Tess Monoghan is ritualistic, quirky, and unrefined, not quite as brash as Janet Evonovich’s, Stephanie Plum, but, a strong no fuss female who finds comfort in searching out the negative in everything and everyone. In Tess’s world, all this, combines with her clever, observant qualities, and equals an entertaining character.
Starting at the beginning always appeals to me; reissued in January, 2015, Baltimore Blues is the first installment in the Tess Monoghan series, which is gaining interest with the recent explosion of excitement and popularity in the female crime-fiction segment, written by women.
When The Star in Baltimore shuts-down its presses, Tess is an unemployed reporter. In this literary episode, two years later, Tess has exhausted her unemployment benefits and survives working part-time at her eccentric aunt’s bookstore and through hand-outs from her friend Rock and an uncle.
Without a great deal of motivation, Tess appears to be in a hopeless cycle. At least, until her rowing friend Rock offers her some generous cash to tail his suspicious behaving fiancé that just so happens to be an attorney. So when Tess the unremarkable becomes Tess the sleuth, things start happening.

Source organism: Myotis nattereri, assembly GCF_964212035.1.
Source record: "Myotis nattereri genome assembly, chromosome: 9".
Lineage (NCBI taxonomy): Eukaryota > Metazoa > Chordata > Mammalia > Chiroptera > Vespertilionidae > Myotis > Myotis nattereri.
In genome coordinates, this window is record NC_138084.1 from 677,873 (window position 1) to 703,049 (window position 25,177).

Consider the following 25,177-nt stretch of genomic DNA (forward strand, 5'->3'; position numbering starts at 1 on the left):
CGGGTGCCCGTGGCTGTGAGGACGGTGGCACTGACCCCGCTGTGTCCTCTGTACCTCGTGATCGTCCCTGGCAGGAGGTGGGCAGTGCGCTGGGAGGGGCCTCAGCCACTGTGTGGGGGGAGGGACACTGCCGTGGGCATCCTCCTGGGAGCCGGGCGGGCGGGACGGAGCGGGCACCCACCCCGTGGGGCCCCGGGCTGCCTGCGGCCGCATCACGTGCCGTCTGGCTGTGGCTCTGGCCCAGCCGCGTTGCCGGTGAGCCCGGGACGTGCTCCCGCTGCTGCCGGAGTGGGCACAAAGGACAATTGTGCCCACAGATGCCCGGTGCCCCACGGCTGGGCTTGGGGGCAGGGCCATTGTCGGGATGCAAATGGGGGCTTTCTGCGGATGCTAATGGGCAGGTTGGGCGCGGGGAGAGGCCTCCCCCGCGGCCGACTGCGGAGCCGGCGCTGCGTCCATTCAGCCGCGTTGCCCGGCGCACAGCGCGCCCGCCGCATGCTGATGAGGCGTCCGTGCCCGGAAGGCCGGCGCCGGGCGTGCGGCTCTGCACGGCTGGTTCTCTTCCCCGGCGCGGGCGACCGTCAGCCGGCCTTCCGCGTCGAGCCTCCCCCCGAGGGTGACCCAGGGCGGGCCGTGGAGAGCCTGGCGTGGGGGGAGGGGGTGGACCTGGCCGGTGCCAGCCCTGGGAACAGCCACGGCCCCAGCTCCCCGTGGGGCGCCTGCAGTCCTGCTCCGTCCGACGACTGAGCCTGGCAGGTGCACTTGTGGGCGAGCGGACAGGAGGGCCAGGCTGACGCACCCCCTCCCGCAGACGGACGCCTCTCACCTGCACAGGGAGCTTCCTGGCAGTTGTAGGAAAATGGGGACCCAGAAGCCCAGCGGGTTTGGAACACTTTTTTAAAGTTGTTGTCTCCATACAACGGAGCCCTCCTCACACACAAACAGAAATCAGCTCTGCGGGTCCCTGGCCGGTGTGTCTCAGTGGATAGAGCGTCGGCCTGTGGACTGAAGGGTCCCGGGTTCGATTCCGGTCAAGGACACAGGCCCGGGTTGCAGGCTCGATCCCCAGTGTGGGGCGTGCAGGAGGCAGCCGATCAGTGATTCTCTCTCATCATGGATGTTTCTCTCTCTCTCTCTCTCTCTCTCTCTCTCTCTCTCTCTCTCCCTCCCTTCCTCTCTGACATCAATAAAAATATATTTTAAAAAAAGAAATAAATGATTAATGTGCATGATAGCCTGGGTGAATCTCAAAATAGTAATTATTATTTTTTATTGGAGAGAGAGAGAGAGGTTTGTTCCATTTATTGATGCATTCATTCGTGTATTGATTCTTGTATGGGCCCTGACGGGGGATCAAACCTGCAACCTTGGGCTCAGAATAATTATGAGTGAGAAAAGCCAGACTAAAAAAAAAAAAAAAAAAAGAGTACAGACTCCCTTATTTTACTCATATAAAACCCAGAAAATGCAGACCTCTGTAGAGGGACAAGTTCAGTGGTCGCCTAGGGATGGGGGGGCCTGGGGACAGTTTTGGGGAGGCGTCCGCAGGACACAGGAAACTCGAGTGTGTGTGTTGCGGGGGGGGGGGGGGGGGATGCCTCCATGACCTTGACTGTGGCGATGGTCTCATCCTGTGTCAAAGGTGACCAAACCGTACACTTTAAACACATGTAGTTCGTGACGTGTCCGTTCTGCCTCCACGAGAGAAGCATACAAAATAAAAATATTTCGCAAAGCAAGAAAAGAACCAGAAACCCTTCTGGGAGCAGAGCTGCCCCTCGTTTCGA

Eventually, she discovers Ava, Rock’s fiancée, is a kleptomaniac, shopping lifting for the thrill and sleeping with a sleazy attorney at the firm where she works. Even so, the situation escalates and suddenly, when the sleazy attorney ends-up dead, Tess is in the middle of a situation far darker than she imagined especially when Rock becomes the chief murder suspect and finds himself in jail. Now, she’s employed by Rock’s attorney to track down the real killer.
An ex-journalist, Laura Lippeman’s advantageous inside knowledge expands Tess’s character in ways that would otherwise be impossible. In this somewhat unusual novel that is an enjoyable step-away from stories daunted by psychiatric nightmarish women, Tess’s flaws are clearly her most endearing qualities.
Despite several annoying issues where the author overstates the obvious, Baltimore Blues is a fine read and a good beginning to a series that we can see has staying power.
|Review by Sammy Sutton|